A bid to use a Canvey home as a synagogue on the argument that it was similar to a home with a swimming pool where pool parties are often held has been rejected.

More than 40 worshippers are said to use the property in Furtherwick Road, Canvey – a number planning inspector Timothy King has said is “substantial and particularly significant, irrespective of whether it involves only a few actual families.”

Mr King rejected the argument put forward by owner Rabbi Joseph Paneth that the use of the property was the same as one where outside parties are often held.

Rabbi Paneth attempted to illustrate his point that the prayer meetings and religious instruction taking place are incidental to the residential use of the dwelling. However, the inspector said it was “most unlikely” a domestic pool party would be held every Friday evening and Saturday morning every week of the year.

Mr King added that it is “further unlikely that such garden parties would consistently involve the numbers of people attending the property for prayers”.

The inspector said regular prayer meetings take place on Friday evenings and Saturday mornings. On Fridays, from approximately one hour before sunset, Sabbath prayers will take place, lasting for one and a half hours.

However, on Saturdays and festival days – of the latter, there are 22 such days throughout the year – approximately six hours will be taken up with prayer.

The appeal was made by Rabbi Paneth and his wife Hindy against an enforcement notice issued by Castle Point Borough Council on 11 January 2022.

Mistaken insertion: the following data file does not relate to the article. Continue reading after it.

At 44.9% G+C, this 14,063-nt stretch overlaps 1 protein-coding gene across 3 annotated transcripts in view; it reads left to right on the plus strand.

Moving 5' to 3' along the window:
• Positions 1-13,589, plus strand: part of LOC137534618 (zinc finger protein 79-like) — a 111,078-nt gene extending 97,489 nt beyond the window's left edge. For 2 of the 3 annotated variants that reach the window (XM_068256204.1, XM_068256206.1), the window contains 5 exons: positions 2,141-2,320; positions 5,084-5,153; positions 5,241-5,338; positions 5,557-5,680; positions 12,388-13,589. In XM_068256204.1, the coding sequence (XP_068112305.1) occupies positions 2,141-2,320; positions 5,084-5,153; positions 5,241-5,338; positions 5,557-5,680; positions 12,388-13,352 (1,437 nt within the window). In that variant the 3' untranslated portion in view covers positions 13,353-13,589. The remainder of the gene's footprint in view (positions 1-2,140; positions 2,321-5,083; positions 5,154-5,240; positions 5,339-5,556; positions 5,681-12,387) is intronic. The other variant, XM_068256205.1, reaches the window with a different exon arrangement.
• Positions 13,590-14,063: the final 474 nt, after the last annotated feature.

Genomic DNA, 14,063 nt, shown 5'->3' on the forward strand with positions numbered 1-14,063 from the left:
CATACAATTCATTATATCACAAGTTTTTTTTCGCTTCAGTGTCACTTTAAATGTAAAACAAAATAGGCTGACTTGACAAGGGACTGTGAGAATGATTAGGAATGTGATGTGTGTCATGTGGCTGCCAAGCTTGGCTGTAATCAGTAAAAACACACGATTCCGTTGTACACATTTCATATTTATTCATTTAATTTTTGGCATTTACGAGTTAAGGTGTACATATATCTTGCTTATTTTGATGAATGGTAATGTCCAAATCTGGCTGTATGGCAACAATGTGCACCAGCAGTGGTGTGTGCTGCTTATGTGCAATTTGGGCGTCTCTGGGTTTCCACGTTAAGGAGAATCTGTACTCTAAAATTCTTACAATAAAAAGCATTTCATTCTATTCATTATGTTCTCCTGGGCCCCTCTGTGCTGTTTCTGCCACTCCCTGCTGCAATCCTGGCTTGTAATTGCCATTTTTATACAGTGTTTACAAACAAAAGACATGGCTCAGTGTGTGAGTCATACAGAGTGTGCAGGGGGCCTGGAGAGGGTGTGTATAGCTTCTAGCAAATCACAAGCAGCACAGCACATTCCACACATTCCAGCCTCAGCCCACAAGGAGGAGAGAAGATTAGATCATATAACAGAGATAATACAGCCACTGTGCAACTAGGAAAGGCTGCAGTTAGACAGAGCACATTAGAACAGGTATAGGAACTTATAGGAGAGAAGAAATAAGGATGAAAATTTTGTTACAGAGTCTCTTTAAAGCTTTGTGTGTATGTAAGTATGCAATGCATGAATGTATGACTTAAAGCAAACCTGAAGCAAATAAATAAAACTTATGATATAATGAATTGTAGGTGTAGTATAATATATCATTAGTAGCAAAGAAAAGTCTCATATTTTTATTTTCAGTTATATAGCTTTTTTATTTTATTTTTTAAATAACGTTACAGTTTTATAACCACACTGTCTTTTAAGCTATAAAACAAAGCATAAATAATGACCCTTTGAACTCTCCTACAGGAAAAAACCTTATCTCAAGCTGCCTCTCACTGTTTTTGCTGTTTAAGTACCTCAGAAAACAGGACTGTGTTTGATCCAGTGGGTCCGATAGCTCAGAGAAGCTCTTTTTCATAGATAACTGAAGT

Rabbi Paneth, an orthodox Jew, his wife, Hindy and their six children, moved to the property in 2019.

In February 2020 the Council first received complaints that the dwelling was being used as a place of worship. Council officials issued a Planning Contravention Notice (PCN) in November 2020, alleging that the property was being used as a place of worship.

Although not directly related to the recent appeal an application was submitted to the council in March 2021 proposing sub-dividing the property into a residential part and a synagogue on the southern section. Planning permission was refused in October 2021.

By January 2022 the council issued an enforcement notice requiring the cessation of what it considered to be the dwelling’s mixed use. It was this enforcement notice that Rabbi Paneth had appealed against.

He argued holding prayer meetings is incidental to the residential use. He said that this “enhances the residential use” and is “purely to allow Rabbi Paneth to pray with a quorum at home”.

This involves a minimum number of ten males, which constitutes a community of Israel for liturgical purposes.

The prayers take place in the dwelling’s dining room. A second, smaller room, off the hall, is the appellant’s private study, for which tables are laid out to enable up to five ladies to pray. There is also an element of theological study. In addition, within the rear garden is a mikvah where Rabbi Paneth invites prayer-goers for a ritual bath.

Rabbi Paneth accepted in evidence that there have been occasions where over 40 persons have attended, although he says that the average is some 13 to 14 attendees.

Mr King said that “nonetheless, over 40 persons is substantial and particularly significant, irrespective of whether it involves only a few actual families”.

He said that in this particular case, the volume of people visiting the property for prayers and the regularity of such strongly suggests “an assembly use which cannot reasonably be considered as incidental to the dwelling’s residential use”.

A statement from Mr King said: “Having had regard to all the evidence adduced, including the photographic evidence provided, I find that the property’s current use goes beyond what might be considered as incidental to its residential and householder purpose.

“The frequent comings and goings, every week, have changed the dwelling’s residential character by introducing a marked and significant assembly use.

“Whether or not the use of the property attracts large numbers of people only at particular times of the day doesn’t alter my conclusion.

“From the various evidence put forward, I find that the allegation in the enforcement notice is correct and that the planning position has changed materially, constituting development, since the prayer meetings first commenced.

“Accordingly, the appeal does not succeed.”